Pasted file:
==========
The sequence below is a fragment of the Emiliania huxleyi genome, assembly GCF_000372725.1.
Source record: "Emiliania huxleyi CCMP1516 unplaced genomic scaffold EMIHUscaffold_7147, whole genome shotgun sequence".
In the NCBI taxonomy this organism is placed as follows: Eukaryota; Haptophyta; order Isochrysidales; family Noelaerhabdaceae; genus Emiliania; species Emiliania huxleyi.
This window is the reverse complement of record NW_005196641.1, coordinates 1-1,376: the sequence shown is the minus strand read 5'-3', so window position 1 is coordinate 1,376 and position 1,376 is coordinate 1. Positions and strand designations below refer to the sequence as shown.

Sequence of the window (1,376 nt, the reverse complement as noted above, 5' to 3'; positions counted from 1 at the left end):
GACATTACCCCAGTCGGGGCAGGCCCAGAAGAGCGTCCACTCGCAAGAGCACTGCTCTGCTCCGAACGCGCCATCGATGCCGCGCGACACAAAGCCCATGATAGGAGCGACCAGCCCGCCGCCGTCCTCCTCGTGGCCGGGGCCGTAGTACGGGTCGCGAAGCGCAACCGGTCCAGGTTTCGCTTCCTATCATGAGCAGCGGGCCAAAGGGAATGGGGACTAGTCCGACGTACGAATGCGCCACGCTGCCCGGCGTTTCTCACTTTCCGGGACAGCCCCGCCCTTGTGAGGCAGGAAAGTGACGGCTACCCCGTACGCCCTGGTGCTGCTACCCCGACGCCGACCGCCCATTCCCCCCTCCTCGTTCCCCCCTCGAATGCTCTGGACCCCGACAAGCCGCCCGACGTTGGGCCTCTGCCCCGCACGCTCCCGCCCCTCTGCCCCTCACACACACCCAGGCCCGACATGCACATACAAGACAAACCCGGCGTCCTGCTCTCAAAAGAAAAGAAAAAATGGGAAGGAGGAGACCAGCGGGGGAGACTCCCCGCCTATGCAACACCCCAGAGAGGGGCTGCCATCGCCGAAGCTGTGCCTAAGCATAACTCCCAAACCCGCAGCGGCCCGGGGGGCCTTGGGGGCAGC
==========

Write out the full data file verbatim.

The sequence below is a fragment of the Emiliania huxleyi genome, assembly GCF_000372725.1.
Source record: "Emiliania huxleyi CCMP1516 unplaced genomic scaffold EMIHUscaffold_7147, whole genome shotgun sequence".
In the NCBI taxonomy this organism is placed as follows: Eukaryota; Haptophyta; order Isochrysidales; family Noelaerhabdaceae; genus Emiliania; species Emiliania huxleyi.
This window is the reverse complement of record NW_005196641.1, coordinates 1-1,376: the sequence shown is the minus strand read 5'-3', so window position 1 is coordinate 1,376 and position 1,376 is coordinate 1. Positions and strand designations below refer to the sequence as shown.

Sequence of the window (1,376 nt, the reverse complement as noted above, 5' to 3'; positions counted from 1 at the left end):
GACATTACCCCAGTCGGGGCAGGCCCAGAAGAGCGTCCACTCGCAAGAGCACTGCTCTGCTCCGAACGCGCCATCGATGCCGCGCGACACAAAGCCCATGATAGGAGCGACCAGCCCGCCGCCGTCCTCCTCGTGGCCGGGGCCGTAGTACGGGTCGCGAAGCGCAACCGGTCCAGGTTTCGCTTCCTATCATGAGCAGCGGGCCAAAGGGAATGGGGACTAGTCCGACGTACGAATGCGCCACGCTGCCCGGCGTTTCTCACTTTCCGGGACAGCCCCGCCCTTGTGAGGCAGGAAAGTGACGGCTACCCCGTACGCCCTGGTGCTGCTACCCCGACGCCGACCGCCCATTCCCCCCTCCTCGTTCCCCCCTCGAATGCTCTGGACCCCGACAAGCCGCCCGACGTTGGGCCTCTGCCCCGCACGCTCCCGCCCCTCTGCCCCTCACACACACCCAGGCCCGACATGCACATACAAGACAAACCCGGCGTCCTGCTCTCAAAAGAAAAGAAAAAATGGGAAGGAGGAGACCAGCGGGGGAGACTCCCCGCCTATGCAACACCCCAGAGAGGGGCTGCCATCGCCGAAGCTGTGCCTAAGCATAACTCCCAAACCCGCAGCGGCCCGGGGGGCCTTGGGGGCAGC